Tokyo, March 22 (Jiji Press)–Restaurant chain Global-Dining Inc. <7625> sued the Tokyo metropolitan government Monday in what is believed to be Japan’s first damages lawsuit over an early closure order issued to combat the novel coronavirus.
In the suit, filed with Tokyo District Court, Global-Dining claimed that the metropolitan government illegally ordered some of the group’s restaurants to shorten their opening hours.
According to the complaint, the metropolitan government Thursday ordered 26 group restaurants to close from 8 p.m. to 5 a.m. the following day, citing the revised special measures law to fight novel coronavirus and other epidemics.
Prior to that, Global-Dining President Kozo Hasegawa claimed online that the company would not be able to maintain its business or employment if it was not allowed to open beyond 8 p.m.
In the early closure order, the metropolitan government said the company was “likely to lead other eating and drinking establishments to open beyond 8 p.m. as it strongly publicized its refusal to follow the measure under the state of emergency,” according to the complaint.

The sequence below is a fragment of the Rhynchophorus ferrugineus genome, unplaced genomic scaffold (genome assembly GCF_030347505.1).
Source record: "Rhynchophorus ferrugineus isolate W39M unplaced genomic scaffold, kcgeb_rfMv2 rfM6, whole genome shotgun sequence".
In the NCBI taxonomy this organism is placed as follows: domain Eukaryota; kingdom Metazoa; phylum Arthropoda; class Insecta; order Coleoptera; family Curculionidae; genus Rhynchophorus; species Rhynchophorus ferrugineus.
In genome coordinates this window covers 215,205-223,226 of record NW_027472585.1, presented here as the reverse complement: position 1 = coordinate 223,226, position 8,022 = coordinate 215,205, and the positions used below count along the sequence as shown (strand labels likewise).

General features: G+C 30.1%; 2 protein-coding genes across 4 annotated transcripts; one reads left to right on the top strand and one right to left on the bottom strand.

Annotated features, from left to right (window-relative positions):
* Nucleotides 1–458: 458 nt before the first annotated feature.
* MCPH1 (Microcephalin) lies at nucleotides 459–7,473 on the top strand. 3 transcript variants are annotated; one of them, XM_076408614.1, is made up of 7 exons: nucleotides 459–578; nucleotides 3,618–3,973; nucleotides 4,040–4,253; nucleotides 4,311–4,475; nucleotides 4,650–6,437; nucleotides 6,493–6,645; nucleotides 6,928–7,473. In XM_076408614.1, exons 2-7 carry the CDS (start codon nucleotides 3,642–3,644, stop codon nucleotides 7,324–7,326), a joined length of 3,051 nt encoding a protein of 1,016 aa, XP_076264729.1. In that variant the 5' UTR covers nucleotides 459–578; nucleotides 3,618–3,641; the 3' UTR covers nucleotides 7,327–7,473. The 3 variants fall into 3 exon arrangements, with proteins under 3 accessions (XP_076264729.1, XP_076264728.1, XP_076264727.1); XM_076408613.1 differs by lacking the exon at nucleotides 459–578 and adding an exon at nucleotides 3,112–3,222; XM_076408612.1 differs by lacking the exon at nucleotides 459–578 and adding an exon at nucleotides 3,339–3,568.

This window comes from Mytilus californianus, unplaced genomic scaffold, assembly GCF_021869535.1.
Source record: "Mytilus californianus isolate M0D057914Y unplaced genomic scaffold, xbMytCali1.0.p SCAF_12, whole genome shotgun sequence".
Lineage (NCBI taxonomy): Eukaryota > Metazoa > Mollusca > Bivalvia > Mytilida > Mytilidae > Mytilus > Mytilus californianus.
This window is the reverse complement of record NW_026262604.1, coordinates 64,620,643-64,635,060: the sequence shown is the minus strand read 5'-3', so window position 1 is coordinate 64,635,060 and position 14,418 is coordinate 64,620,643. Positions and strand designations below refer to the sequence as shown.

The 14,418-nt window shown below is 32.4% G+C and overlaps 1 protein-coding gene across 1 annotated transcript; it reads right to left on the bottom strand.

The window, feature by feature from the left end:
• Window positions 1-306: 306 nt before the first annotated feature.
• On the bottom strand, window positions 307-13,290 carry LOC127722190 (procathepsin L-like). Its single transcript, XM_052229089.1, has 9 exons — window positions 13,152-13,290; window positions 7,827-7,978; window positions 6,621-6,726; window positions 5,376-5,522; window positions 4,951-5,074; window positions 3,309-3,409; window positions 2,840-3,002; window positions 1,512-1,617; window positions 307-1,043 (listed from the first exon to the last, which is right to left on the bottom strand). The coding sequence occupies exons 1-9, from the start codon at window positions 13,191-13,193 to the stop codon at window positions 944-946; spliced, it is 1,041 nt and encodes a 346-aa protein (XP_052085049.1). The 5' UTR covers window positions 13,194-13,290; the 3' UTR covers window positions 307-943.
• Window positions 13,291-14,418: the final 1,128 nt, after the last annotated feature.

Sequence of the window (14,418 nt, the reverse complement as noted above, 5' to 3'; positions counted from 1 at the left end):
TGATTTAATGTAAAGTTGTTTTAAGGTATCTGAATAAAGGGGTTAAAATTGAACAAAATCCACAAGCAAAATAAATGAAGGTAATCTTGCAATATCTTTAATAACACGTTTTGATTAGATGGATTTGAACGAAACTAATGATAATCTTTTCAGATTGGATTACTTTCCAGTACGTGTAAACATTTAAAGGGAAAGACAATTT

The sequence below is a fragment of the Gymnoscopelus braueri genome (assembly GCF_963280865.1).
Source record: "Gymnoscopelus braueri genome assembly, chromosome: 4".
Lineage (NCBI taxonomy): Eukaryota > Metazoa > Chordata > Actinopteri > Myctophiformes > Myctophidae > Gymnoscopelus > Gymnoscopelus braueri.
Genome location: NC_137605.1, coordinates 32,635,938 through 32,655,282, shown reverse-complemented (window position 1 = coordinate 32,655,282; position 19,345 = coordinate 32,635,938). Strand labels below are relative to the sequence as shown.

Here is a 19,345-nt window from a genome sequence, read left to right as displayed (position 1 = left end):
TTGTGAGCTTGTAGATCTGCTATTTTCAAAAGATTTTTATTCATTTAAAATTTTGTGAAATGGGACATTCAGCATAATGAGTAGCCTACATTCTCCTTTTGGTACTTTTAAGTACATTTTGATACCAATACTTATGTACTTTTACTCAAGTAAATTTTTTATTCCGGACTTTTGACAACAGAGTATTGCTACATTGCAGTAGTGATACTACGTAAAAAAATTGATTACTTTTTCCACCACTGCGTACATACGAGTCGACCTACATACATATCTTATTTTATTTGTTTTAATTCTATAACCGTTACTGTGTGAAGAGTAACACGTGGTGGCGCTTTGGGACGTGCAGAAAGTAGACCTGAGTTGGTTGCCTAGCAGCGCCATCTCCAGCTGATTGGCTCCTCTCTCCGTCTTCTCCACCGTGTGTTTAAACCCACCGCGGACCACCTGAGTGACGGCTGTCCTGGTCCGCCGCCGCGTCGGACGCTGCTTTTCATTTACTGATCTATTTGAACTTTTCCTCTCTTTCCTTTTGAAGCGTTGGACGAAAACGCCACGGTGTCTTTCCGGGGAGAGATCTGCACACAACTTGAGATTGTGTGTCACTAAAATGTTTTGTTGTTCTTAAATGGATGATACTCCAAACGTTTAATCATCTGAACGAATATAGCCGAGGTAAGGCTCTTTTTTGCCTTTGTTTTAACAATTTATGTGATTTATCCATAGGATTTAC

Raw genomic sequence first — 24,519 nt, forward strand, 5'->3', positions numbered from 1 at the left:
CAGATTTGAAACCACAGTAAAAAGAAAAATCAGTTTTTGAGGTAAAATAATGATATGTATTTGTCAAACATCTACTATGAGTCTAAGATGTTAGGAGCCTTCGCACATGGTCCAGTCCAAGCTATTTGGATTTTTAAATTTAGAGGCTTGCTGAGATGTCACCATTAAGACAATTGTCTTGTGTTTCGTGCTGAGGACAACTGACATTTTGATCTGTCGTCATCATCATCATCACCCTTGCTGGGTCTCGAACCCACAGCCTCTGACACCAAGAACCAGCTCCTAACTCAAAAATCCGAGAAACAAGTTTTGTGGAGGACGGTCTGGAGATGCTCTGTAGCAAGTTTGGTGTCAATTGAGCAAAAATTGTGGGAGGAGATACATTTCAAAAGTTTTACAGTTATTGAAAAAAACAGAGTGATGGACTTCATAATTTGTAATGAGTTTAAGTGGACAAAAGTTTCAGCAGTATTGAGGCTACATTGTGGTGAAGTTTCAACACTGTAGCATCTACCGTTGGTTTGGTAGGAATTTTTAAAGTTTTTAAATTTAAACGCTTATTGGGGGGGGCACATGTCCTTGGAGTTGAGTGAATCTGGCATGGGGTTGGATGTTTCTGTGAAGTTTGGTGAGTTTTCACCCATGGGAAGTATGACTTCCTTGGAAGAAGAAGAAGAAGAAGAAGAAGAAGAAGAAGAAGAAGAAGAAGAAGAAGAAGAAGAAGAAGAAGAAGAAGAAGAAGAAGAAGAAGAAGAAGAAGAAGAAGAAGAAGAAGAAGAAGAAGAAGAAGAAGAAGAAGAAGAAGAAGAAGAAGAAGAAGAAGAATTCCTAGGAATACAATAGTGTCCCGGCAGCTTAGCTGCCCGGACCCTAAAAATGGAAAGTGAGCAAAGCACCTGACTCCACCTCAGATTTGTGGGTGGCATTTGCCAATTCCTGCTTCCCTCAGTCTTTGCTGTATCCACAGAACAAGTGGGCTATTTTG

Tokyo was among the last remaining areas under the country’s second COVID-19 emergency, which was fully lifted Sunday.
Global-Dining claimed that the order was issued to make an example out of the company for objecting to the metropolitan government’s policy.
The special measures law includes excessive regulations, and the order goes against the Constitution, which stipulates equality under law, the company also said.
Global-Dining is seeking compensation of 1 yen per affected restaurant per day, for a total 104 yen, as the lawsuit is meant partly to raise issues.
The metropolitan government’s disaster prevention division declined to comment, saying it has not received the complaint.
At a news conference, Chief Cabinet Secretary Katsunobu Kato said Article 45 of the special measures law, which provides for early closure orders, does not violate the Constitution.
Measures that can be taken under the law are limited to the reasonable range deemed necessary to prevent infections, therefore posing only the minimum necessary level of restrictions to the freedom and rights of the people, Kato added.